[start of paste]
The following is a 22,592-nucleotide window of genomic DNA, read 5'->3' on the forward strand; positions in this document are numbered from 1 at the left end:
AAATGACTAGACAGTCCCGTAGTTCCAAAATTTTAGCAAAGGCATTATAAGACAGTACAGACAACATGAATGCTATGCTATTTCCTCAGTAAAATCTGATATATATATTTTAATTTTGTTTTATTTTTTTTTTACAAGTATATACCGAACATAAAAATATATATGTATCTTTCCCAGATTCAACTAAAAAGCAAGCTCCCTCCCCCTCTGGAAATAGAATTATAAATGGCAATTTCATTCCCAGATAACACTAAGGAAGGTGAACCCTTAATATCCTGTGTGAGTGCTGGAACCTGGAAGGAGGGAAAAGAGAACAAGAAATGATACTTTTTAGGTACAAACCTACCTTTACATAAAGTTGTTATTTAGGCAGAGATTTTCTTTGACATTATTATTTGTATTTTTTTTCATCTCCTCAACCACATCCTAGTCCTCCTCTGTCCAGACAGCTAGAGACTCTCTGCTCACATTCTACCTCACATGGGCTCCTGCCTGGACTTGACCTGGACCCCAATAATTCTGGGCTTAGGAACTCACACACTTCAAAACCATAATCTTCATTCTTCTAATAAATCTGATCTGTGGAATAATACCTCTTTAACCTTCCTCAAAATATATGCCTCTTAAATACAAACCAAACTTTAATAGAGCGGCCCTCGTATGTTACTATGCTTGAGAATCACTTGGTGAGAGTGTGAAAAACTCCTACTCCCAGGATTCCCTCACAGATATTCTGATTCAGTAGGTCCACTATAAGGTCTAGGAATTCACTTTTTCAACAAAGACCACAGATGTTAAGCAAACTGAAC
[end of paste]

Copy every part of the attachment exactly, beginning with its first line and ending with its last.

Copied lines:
The following is a 22,592-nucleotide window of genomic DNA, read 5'->3' on the forward strand; positions in this document are numbered from 1 at the left end:
AAATGACTAGACAGTCCCGTAGTTCCAAAATTTTAGCAAAGGCATTATAAGACAGTACAGACAACATGAATGCTATGCTATTTCCTCAGTAAAATCTGATATATATATTTTAATTTTGTTTTATTTTTTTTTTACAAGTATATACCGAACATAAAAATATATATGTATCTTTCCCAGATTCAACTAAAAAGCAAGCTCCCTCCCCCTCTGGAAATAGAATTATAAATGGCAATTTCATTCCCAGATAACACTAAGGAAGGTGAACCCTTAATATCCTGTGTGAGTGCTGGAACCTGGAAGGAGGGAAAAGAGAACAAGAAATGATACTTTTTAGGTACAAACCTACCTTTACATAAAGTTGTTATTTAGGCAGAGATTTTCTTTGACATTATTATTTGTATTTTTTTTCATCTCCTCAACCACATCCTAGTCCTCCTCTGTCCAGACAGCTAGAGACTCTCTGCTCACATTCTACCTCACATGGGCTCCTGCCTGGACTTGACCTGGACCCCAATAATTCTGGGCTTAGGAACTCACACACTTCAAAACCATAATCTTCATTCTTCTAATAAATCTGATCTGTGGAATAATACCTCTTTAACCTTCCTCAAAATATATGCCTCTTAAATACAAACCAAACTTTAATAGAGCGGCCCTCGTATGTTACTATGCTTGAGAATCACTTGGTGAGAGTGTGAAAAACTCCTACTCCCAGGATTCCCTCACAGATATTCTGATTCAGTAGGTCCACTATAAGGTCTAGGAATTCACTTTTTCAACAAAGACCACAGATGTTAAGCAAACTGAAC